Chin seen at his Rupa Gallery space in the heart of Kuala Lumpur in the mid-1980s, where he developed and grew his historical buildings series, merging art and conservation awareness. Photo: Filepic/The StarChin seen at his Rupa Gallery space in the heart of Kuala Lumpur in the mid-1980s, where he developed and grew his historical buildings series, merging art and conservation awareness. Photo: Filepic/The Star

“I feel strongly for the Malaysian historical and cultural landscape that has shaped us as a nation, and as an artist I would like to do what I can to keep our history and culture alive, and to share it as often as possible,” said Chin, who spent most of his career championing for heritage conservation, in an interview with The Star in 2017.

“I saw what was happening to our towns and cities and did what I could to draw attention to our heritage. But an artist can only show what is important to him or her through artworks; neither artist nor art can stop the disappearing characteristics of our streets,” he added.

As the 1990s dawned, Chin continued to pound the old streets of Kuala Lumpur, then Melaka, Penang and Singapore to document historical buildings, tying up narratives and everyday stories of these places which had fascinated him since the 1970s.

An image of Chin's building artwork used in a Sahabat Warisan Malaysia pamphlet in the 1980s. Photo: Filepic/The StarAn image of Chin's building artwork used in a Sahabat Warisan Malaysia pamphlet in the 1980s. Photo: Filepic/The Star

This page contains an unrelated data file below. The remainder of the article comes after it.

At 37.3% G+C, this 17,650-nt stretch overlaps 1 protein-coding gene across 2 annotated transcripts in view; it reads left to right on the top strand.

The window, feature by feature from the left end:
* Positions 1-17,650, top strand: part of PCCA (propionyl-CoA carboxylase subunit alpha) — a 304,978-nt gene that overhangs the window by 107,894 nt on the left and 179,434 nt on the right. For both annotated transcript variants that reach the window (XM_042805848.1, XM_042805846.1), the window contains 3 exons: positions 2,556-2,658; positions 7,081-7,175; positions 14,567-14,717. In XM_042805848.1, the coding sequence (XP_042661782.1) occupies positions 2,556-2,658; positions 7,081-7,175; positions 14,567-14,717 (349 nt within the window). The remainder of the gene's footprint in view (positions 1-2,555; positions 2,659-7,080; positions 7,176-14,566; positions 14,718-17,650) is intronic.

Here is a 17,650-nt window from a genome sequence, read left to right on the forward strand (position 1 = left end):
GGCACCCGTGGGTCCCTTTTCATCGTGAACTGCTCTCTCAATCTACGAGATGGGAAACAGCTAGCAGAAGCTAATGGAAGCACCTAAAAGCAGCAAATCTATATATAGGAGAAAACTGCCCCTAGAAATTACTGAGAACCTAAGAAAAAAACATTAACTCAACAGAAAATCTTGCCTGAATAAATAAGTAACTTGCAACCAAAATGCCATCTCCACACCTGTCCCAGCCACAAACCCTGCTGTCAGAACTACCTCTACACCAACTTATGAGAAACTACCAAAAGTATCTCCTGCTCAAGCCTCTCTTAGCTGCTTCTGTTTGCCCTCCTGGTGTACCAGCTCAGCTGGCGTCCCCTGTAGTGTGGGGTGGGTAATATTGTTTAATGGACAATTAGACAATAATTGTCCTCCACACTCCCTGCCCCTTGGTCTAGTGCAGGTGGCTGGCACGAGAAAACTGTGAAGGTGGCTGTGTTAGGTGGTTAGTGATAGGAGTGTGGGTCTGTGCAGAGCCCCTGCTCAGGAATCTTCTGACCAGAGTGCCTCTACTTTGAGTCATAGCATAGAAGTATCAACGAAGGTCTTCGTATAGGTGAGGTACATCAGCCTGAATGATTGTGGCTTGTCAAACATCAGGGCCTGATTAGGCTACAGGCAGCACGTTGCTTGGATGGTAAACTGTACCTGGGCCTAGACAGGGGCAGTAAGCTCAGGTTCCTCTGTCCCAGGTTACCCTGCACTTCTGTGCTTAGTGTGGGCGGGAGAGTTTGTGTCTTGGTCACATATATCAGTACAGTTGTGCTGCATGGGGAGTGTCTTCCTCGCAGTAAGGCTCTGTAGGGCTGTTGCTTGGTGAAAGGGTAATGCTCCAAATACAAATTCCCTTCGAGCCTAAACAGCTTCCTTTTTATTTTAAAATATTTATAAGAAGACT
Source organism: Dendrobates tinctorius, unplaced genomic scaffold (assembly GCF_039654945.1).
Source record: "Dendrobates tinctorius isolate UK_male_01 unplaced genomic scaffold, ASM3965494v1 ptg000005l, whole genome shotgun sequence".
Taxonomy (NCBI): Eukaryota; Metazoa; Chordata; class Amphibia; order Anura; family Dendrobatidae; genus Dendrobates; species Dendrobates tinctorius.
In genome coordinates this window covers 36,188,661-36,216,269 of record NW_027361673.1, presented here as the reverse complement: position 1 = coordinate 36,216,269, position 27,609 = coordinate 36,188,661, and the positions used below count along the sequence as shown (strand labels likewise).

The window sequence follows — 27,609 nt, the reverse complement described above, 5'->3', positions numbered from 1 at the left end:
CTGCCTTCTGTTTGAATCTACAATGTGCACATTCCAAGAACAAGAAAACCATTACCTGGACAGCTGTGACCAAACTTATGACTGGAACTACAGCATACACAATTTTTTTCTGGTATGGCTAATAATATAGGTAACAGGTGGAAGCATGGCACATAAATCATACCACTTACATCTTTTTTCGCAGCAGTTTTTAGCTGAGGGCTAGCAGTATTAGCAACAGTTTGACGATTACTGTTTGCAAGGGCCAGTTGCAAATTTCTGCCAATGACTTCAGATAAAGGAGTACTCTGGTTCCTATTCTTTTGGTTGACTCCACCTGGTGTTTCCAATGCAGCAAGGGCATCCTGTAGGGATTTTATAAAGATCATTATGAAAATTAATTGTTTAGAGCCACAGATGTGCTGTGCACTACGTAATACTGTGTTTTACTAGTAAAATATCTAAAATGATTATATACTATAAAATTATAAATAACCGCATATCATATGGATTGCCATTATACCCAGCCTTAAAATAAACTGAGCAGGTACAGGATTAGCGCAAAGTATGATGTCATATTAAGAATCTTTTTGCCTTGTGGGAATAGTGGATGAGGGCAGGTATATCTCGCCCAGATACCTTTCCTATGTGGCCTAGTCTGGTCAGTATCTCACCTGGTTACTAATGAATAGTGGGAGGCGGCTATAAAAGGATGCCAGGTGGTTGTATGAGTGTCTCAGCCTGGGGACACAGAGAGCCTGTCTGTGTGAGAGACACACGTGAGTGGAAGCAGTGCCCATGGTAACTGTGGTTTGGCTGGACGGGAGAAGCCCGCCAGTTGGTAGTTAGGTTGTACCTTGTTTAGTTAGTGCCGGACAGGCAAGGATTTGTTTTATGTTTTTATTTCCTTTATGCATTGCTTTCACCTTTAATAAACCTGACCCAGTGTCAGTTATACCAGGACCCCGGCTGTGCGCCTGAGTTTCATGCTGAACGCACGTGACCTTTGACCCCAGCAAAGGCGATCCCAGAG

He took 15 years to create 64 watercolour paintings depicting the original facades of the shophouses in those four cities, complete with the old trades and activities. He also designed a walking tour for Chinatown in KL, complete with an informative map.

In the early part of the 2000s, Chin found photography as an important medium to highlight issues faced by marginalised communities such as disabled athletes and the Orang Asli. His photo exhibitions such as In The Face Of Disability and Empathy gave a voice and a visual profile to the disabled community. He had been taking pictures of athletes at the Paralympics since 2004, and his exhibitions of that period celebrated human understanding over ignorance.

As a documentary filmmaker, Chin's work focused mainly on Malaysia's forgotten or fading communities. They include co-directing credits for short films Memory As Resistance: Grandma Kong Defending Her Village, a story of an elderly woman fighting to save her village in Mantin, Negri Sembilan from the threat of demolition, and Five Tigers, a story of three former women members of the Malayan Labour Party in the 1960s in Penang.

The National Art Gallery in Kuala Lumpur has 66 artworks from Chin in its permanent collection.

In a poignant Facebook post last year, Chin wrote: "Thinking, talking, painting, filming, exhibiting and walking about in the older Malaysian streets and communities had kept me alive all these 70 over years ... it is about finding my roots and wanting to remember and to share our common early heritages."

Chin is survived by his wife and son.

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Victor Chin , death , obituary , writing , Malaysia , artist